English muffins, that is. Not your blueberry-stuffed American monsters. We’re talking bread not cupcake. This was the first time I had attempted to make an English muffin and I was nervous, especially considering the time you need to fry them for. But, aside from the time needed to prove them, they turned out to be no bother at all. In this recipe, Sparkenhoe and black pepper come together to pep up a classic.
I try and remain partisan about cheeses on this blog but I have to confess that Sparkenhoe is undoubtedly one of my favourite British cheeses. This is partly because they once let me visit them and everyone working there was patient and generous with their time. But mainly because it’s just a superb cheese. Red Leicester gets a bad press and not without good reason; much of it is processed and shrink-wrapped beyond recognition.
Sparkenhoe is a world apart. It’s a cheese that tastes of nutty biscuits and browned butter and, although I know that the annatto added for colouring is supposedly tasteless, there’s something almost spicy about it. I came across an author writing in 1880 about traditional Red Leicester which sums it up far better than I could: ‘there is a fullness of flavour about it, a meatiness, a warmth and wealth of quality, that reminds us of fruit that is produced from a rich soil and ripened in a more genial climate.’ And if that doesn’t make you want to try it…
500g strong white bread flour
1 tsp salt
1 tbsp. dried yeast
1/2 tsp sugar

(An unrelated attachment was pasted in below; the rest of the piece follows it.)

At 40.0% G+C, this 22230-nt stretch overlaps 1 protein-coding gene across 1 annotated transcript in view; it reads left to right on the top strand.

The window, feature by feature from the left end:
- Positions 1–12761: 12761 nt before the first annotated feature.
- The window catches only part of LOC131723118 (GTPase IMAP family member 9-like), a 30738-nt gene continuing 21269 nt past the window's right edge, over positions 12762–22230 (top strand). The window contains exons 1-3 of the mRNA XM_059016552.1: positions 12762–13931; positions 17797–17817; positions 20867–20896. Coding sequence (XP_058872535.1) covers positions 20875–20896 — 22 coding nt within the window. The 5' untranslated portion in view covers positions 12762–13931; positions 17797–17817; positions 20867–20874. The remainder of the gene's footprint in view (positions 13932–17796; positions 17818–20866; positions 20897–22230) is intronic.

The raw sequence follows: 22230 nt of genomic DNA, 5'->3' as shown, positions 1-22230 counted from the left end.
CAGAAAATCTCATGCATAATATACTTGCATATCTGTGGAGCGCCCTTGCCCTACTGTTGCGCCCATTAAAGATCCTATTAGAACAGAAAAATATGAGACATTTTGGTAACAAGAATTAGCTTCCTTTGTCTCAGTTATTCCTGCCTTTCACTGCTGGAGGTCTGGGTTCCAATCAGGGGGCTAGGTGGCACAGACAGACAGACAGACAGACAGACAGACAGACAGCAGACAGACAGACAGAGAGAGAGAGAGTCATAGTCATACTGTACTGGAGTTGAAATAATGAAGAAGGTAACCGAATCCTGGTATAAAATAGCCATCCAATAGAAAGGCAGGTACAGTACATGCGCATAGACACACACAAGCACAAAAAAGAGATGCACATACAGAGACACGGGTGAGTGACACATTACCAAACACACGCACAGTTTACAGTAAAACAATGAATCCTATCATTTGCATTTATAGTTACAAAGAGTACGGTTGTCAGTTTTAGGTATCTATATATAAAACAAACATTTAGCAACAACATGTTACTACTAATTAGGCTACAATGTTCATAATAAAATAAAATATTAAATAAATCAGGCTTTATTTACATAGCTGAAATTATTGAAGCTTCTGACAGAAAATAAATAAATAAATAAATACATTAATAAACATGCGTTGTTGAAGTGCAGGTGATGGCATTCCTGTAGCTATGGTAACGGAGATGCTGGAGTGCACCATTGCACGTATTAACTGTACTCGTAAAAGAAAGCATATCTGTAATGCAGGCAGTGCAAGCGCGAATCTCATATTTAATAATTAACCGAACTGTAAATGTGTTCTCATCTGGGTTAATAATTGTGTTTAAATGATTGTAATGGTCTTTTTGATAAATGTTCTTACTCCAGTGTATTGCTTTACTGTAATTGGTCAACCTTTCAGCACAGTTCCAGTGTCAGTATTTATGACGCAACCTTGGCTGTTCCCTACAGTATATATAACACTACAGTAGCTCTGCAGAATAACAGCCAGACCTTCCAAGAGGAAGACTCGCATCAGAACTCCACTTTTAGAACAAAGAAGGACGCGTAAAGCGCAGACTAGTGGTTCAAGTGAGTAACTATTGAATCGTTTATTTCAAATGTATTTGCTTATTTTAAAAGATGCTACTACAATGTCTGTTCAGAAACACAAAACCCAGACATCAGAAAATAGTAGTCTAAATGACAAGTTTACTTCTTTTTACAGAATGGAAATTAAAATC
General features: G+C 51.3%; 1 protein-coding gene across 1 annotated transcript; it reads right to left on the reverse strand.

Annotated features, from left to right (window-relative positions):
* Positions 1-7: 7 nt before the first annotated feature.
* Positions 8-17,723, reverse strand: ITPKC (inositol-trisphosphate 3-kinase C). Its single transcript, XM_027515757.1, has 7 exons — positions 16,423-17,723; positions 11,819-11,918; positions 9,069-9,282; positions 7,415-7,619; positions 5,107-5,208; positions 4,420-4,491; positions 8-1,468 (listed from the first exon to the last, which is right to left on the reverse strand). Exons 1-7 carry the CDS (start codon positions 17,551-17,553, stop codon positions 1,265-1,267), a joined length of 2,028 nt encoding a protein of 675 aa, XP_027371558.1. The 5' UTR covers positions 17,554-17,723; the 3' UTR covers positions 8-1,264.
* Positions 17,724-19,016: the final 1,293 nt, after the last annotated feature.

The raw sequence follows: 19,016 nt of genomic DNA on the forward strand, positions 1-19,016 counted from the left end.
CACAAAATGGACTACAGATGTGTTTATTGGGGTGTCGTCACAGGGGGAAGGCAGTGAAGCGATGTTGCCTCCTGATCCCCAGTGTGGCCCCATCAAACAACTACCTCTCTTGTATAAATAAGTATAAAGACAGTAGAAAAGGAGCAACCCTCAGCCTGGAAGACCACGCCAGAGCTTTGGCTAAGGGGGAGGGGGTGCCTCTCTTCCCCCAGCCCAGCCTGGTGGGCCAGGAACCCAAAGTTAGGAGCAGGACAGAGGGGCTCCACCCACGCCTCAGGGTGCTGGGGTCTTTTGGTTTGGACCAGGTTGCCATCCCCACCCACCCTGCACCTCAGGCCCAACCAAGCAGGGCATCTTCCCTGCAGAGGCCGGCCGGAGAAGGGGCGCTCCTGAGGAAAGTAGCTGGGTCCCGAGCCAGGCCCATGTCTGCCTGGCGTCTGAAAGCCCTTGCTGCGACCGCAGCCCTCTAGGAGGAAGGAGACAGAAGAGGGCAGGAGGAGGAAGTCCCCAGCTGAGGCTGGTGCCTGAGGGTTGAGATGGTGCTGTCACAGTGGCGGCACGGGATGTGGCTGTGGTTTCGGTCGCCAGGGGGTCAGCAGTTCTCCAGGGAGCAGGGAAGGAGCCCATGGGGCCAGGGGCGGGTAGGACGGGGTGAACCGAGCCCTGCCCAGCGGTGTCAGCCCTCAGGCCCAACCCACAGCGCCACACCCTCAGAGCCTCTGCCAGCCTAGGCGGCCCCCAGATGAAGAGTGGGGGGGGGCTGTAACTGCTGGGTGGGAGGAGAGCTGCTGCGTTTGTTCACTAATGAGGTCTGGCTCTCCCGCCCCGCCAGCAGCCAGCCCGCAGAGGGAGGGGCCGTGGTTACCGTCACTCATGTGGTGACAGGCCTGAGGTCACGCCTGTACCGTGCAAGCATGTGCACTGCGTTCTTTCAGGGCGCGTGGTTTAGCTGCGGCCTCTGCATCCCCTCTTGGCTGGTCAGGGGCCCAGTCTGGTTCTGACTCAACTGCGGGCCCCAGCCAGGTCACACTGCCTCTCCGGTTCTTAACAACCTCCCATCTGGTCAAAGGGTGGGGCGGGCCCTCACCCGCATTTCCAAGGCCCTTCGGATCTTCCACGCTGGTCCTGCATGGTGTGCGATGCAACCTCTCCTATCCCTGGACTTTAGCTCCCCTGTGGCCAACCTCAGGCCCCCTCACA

100g Sparkenhoe cheese, grated
1 scant tsp freshly ground black pepper
Semolina, to dust
Sift the flour and salt into a bowl and add the grated cheese and black pepper.
Warm the milk slightly so that it is lukewarm, then add the yeast and sugar, mix well and leave for 5-10 minutes until the mixture looks frothy.
Make a well in the centre of the flour, add the yeast mixture and bring it all together to form a dough. Knead the dough on a floured surface for 10-12 minutes, then put it into an oiled bowl and cover it with clingfilm.
Leave the dough to prove for about an hour, until it has doubled in size.
Knock back the dough, knead it briefly for a couple of minutes and then leave for another 30 minutes. After this time, without knocking it back, divide the dough into ten equal pieces. Sprinkle your baking trays with semolina, form the pieces into balls, flatten them slightly and put them on the trays. Cover them with semolina and leave for another half an hour.
Lightly oil a heavy frying pan and fry the muffins over a low heat. Keep an eye on them as they can burn easily. You will need to cook them for about ten minutes on each side. The traditional way to serve them is to tear, not cut, the muffins apart and let a knob of butter melt in the middle. I ate mine with butter and watercress as I think it goes perfectly with Sparkenhoe cheese. The Other Half made the controversial move of eating his with blue cheese and informs me that they go together very well.